Cities: July 2005 Archives

Chris Norby, a county supervisor in Orange County, California, argues in an Orange County Register op-ed that eminent domain doesn't promote economic development, and often has the opposite effect:

Widespread use of eminent domain by cities has demolished whole neighborhoods and destroyed tight-knit communities. "Urban renewal" became a catch phrase for instant slums and urban deserts created through massive use of eminent domain.

Widespread eminent domain and billions in subsidies for commercial development have produced no net economic benefits, according to the 1998 Public Policy Institute of California study, Subsidizing Redevelopment in California.

Half-empty "ghost malls" include the Hollywood-Highland center, now worth a quarter of its original value. Costa Mesa's Triangle Square, built on land seized by eminent domain, now sits virtually empty.

Anaheim residents still mourn the complete destruction of their historic downtown during the 1970s by the redevelopment agency.

By contrast, cities like Orange, Fullerton and Santa Ana have respected the rights of small property owners and have thriving downtowns.

Having learned from its past, the Anaheim City Council has now sworn off the use of eminent domain for private development.

The new Platinum Triangle is thriving because the city is allowing greater land use freedom and flexibility - not dictating land ownership or land use decisions from above.

The role of government is to protect public safety and provide public services. It is not the role of any government to micromanage land use or dictate who can - and cannot - own property. That is the role of free enterprise, where there is a free exchange of goods and services on a voluntary basis.

Earlier in the same piece, Norby makes some points about the "compensation" paid for condemned property:

"Fair market value" must still be paid, but this is meaningless in a forced sale. People have strong sentimental attachments to their home and neighbors.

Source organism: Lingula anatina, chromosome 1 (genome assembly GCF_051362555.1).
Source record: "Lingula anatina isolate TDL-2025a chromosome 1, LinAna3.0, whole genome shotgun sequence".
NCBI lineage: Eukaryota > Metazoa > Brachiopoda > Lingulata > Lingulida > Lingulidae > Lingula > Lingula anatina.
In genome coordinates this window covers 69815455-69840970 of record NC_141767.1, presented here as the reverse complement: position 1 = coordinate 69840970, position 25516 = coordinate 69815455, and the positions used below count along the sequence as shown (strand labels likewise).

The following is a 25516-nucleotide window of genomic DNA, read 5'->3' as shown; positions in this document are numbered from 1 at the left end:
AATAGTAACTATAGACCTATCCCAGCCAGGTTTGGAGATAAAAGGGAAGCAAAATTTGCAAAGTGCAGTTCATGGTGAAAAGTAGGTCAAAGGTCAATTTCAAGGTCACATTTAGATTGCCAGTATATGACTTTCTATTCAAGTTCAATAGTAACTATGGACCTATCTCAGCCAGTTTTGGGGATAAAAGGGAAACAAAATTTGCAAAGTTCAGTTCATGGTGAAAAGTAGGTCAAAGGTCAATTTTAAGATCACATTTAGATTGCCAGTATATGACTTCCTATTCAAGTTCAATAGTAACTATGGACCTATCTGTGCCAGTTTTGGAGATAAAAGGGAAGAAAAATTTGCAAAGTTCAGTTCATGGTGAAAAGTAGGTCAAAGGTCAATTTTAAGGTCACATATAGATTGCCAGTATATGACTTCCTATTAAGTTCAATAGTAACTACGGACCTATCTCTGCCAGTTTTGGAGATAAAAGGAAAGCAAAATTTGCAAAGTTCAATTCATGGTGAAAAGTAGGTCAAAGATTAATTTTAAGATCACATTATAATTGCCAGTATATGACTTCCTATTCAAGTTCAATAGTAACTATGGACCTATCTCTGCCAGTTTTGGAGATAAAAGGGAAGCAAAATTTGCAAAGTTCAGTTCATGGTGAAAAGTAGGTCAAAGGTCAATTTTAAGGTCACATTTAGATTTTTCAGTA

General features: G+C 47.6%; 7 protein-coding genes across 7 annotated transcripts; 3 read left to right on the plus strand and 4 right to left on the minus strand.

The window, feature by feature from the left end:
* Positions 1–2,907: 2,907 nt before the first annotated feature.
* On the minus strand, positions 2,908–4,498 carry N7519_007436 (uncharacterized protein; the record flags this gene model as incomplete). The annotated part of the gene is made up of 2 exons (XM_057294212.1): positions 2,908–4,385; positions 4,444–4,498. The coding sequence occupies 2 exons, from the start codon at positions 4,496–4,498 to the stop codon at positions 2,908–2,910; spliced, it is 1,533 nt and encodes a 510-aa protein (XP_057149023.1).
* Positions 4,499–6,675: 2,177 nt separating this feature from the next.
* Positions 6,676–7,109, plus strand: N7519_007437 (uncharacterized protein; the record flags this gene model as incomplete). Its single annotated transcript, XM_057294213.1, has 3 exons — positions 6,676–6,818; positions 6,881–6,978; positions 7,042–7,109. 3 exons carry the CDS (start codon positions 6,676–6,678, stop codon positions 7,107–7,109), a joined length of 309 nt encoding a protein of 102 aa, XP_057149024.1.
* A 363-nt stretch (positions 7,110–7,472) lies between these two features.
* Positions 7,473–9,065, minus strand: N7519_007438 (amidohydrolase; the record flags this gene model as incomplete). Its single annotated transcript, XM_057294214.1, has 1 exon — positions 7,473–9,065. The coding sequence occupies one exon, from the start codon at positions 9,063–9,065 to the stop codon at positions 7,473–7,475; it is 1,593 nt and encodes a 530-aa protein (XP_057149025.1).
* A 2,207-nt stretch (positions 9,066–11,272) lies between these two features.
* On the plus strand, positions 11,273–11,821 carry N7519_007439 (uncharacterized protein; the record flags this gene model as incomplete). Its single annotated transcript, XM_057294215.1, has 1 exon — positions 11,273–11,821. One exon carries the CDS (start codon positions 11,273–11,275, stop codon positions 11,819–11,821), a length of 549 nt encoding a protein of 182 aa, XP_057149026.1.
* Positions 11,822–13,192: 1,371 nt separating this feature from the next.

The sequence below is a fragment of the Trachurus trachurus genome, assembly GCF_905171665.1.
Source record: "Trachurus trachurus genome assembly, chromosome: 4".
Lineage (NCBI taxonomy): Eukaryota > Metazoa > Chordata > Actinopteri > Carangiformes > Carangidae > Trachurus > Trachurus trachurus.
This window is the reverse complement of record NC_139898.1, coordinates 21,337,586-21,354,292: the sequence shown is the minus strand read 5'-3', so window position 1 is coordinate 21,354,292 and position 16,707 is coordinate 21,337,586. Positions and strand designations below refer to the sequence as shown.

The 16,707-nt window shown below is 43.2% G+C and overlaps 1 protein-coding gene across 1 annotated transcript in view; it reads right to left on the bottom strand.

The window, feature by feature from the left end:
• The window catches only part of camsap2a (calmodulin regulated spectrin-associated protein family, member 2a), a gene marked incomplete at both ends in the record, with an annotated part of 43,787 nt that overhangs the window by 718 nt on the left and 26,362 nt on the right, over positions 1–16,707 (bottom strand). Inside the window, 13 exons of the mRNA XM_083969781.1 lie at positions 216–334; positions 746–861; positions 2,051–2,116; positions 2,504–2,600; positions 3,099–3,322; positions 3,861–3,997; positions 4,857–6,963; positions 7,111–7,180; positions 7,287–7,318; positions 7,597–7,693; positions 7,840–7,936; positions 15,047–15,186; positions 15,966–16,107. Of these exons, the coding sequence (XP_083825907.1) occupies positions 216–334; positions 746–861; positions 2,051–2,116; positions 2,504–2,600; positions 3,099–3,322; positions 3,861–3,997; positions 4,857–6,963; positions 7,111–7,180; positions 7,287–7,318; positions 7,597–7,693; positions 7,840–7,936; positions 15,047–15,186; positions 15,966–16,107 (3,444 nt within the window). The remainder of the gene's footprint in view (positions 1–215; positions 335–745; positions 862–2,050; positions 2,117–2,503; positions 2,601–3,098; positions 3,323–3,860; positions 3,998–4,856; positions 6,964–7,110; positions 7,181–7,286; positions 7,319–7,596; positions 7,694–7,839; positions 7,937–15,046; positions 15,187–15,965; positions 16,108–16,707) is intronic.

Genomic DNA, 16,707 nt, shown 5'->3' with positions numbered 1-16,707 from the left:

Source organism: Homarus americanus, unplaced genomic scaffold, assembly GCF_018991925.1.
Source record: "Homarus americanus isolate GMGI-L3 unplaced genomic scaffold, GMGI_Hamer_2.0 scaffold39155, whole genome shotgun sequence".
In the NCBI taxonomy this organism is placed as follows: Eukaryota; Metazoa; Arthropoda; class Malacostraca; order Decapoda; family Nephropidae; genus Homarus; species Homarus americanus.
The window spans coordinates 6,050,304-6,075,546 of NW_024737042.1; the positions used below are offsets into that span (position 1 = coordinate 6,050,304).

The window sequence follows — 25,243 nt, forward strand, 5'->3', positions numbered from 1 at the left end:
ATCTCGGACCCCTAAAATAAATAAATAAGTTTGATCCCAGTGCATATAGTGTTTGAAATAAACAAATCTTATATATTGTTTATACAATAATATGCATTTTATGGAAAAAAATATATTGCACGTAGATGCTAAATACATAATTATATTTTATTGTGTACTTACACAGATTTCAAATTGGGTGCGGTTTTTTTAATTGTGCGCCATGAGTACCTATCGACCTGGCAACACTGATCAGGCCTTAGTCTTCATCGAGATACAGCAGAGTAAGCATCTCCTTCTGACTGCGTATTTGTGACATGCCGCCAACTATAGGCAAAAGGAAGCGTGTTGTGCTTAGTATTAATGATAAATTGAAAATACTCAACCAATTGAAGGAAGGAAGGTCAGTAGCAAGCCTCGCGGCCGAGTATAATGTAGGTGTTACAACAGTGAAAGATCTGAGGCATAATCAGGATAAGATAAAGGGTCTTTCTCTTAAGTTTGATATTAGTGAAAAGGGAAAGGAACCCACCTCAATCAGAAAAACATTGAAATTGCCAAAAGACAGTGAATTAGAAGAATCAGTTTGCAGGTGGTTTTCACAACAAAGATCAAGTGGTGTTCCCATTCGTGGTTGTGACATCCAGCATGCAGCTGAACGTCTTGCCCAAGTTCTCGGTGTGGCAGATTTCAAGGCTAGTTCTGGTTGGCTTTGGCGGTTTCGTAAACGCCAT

A small business owner has loyal local customers. They cannot be compensated by a theoretical "fair market value."

One of the hidden costs of urban renewal is the destruction of the social capital that develops in a neighborhood over decades. You can buy everyone in the old neighborhood an equivalent house somewhere else, but you can't rematerialize the neighborhood -- and all the ways neighbors come to take care of each other -- somewhere else.

(Via PrestoPundit, with a hat tip to reader Mel Rippy.)

Not-so-ancient Chinese secret

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Oklahoma City's Downtown Guy has fascinating information about an underground Chinatown that existed under the basements of some of downtown Oklahoma City's buildings, from the turn of the 20th century until the 1940s.

In 1921 the Oklahoma Department of Health began a campaign to improve sanitation and living conditions in the stateīs boarding houses, restaurants, grocery stores and the like. So in January, state health inspectors swarmed over eighty locations in Oklahoma City - six inspectors and one sheriff went underground. The inspectors were doubly amazed when they entered the subterranean village via a blue door in the alley off Robinson between Grand (Sheridan) and California - they did not expect the underground area to be so extensive nor did they expect it to be so clean.

The inspectors found several caverns of sleeping rooms extending from a central living room and kitchen and they reported that all the passageways were expertly dug and quite securely designed. Apparently two men shared a hollowed out room with dirt walls and floor and slept on grass mats placed on the floor. There were enough of these rooms to house an estimated 200 people. One inspector reported that the area seemed well-suited for three things - sleeping, eating, and gambling. Inspectors assured the Chinese inside that they werenīt concerned with gambling, just safety, and went about their business. At first they had assumed there were only two levels, but when they were all-too-eagerly greeted by men at the far end of the system, they realized there mustīve been a third level below which allowed someone to run ahead and alert the other residents.

This is the sort of mysterious place you wanted to believe really existed.

There's a lot more information in the Downtown Guy's entry.

About this Archive

This page is a archive of entries in the Cities category from July 2005.

Cities: June 2005 is the previous archive.

Cities: September 2005 is the next archive.

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